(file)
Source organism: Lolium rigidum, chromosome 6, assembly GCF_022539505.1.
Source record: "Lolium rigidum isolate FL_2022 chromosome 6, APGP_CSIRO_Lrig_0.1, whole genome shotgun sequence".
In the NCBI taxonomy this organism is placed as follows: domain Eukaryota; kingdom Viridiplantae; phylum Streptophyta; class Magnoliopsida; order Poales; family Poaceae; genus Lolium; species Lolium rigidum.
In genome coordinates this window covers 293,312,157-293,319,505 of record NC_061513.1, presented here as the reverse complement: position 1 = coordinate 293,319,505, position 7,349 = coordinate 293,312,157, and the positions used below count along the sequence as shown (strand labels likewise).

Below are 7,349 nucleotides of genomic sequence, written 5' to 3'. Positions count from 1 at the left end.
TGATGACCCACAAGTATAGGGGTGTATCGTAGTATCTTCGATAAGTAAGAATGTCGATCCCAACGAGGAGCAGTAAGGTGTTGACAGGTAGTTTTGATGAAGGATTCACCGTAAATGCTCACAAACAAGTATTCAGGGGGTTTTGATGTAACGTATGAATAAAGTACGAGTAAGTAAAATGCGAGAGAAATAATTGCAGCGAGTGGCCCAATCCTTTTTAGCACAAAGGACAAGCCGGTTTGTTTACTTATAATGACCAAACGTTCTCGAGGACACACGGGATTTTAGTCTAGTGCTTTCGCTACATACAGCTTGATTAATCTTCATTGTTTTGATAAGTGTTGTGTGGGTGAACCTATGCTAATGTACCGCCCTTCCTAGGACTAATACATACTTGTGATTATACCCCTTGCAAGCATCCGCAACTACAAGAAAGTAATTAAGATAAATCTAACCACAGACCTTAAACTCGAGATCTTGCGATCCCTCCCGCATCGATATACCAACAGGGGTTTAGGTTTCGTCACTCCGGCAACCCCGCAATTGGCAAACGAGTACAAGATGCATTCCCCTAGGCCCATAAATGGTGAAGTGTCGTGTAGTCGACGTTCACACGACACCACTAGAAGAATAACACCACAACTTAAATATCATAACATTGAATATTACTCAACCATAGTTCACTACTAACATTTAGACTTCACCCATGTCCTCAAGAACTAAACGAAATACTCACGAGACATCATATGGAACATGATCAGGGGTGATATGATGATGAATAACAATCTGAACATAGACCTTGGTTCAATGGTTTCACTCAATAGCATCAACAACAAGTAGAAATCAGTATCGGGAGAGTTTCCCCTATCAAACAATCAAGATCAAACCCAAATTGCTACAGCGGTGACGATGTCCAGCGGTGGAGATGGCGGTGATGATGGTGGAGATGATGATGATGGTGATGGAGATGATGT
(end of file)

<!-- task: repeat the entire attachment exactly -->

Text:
Source organism: Lolium rigidum, chromosome 6, assembly GCF_022539505.1.
Source record: "Lolium rigidum isolate FL_2022 chromosome 6, APGP_CSIRO_Lrig_0.1, whole genome shotgun sequence".
In the NCBI taxonomy this organism is placed as follows: domain Eukaryota; kingdom Viridiplantae; phylum Streptophyta; class Magnoliopsida; order Poales; family Poaceae; genus Lolium; species Lolium rigidum.
In genome coordinates this window covers 293,312,157-293,319,505 of record NC_061513.1, presented here as the reverse complement: position 1 = coordinate 293,319,505, position 7,349 = coordinate 293,312,157, and the positions used below count along the sequence as shown (strand labels likewise).

Below are 7,349 nucleotides of genomic sequence, written 5' to 3'. Positions count from 1 at the left end.
TGATGACCCACAAGTATAGGGGTGTATCGTAGTATCTTCGATAAGTAAGAATGTCGATCCCAACGAGGAGCAGTAAGGTGTTGACAGGTAGTTTTGATGAAGGATTCACCGTAAATGCTCACAAACAAGTATTCAGGGGGTTTTGATGTAACGTATGAATAAAGTACGAGTAAGTAAAATGCGAGAGAAATAATTGCAGCGAGTGGCCCAATCCTTTTTAGCACAAAGGACAAGCCGGTTTGTTTACTTATAATGACCAAACGTTCTCGAGGACACACGGGATTTTAGTCTAGTGCTTTCGCTACATACAGCTTGATTAATCTTCATTGTTTTGATAAGTGTTGTGTGGGTGAACCTATGCTAATGTACCGCCCTTCCTAGGACTAATACATACTTGTGATTATACCCCTTGCAAGCATCCGCAACTACAAGAAAGTAATTAAGATAAATCTAACCACAGACCTTAAACTCGAGATCTTGCGATCCCTCCCGCATCGATATACCAACAGGGGTTTAGGTTTCGTCACTCCGGCAACCCCGCAATTGGCAAACGAGTACAAGATGCATTCCCCTAGGCCCATAAATGGTGAAGTGTCGTGTAGTCGACGTTCACACGACACCACTAGAAGAATAACACCACAACTTAAATATCATAACATTGAATATTACTCAACCATAGTTCACTACTAACATTTAGACTTCACCCATGTCCTCAAGAACTAAACGAAATACTCACGAGACATCATATGGAACATGATCAGGGGTGATATGATGATGAATAACAATCTGAACATAGACCTTGGTTCAATGGTTTCACTCAATAGCATCAACAACAAGTAGAAATCAGTATCGGGAGAGTTTCCCCTATCAAACAATCAAGATCAAACCCAAATTGCTACAGCGGTGACGATGTCCAGCGGTGGAGATGGCGGTGATGATGGTGGAGATGATGATGATGGTGATGGAGATGATGT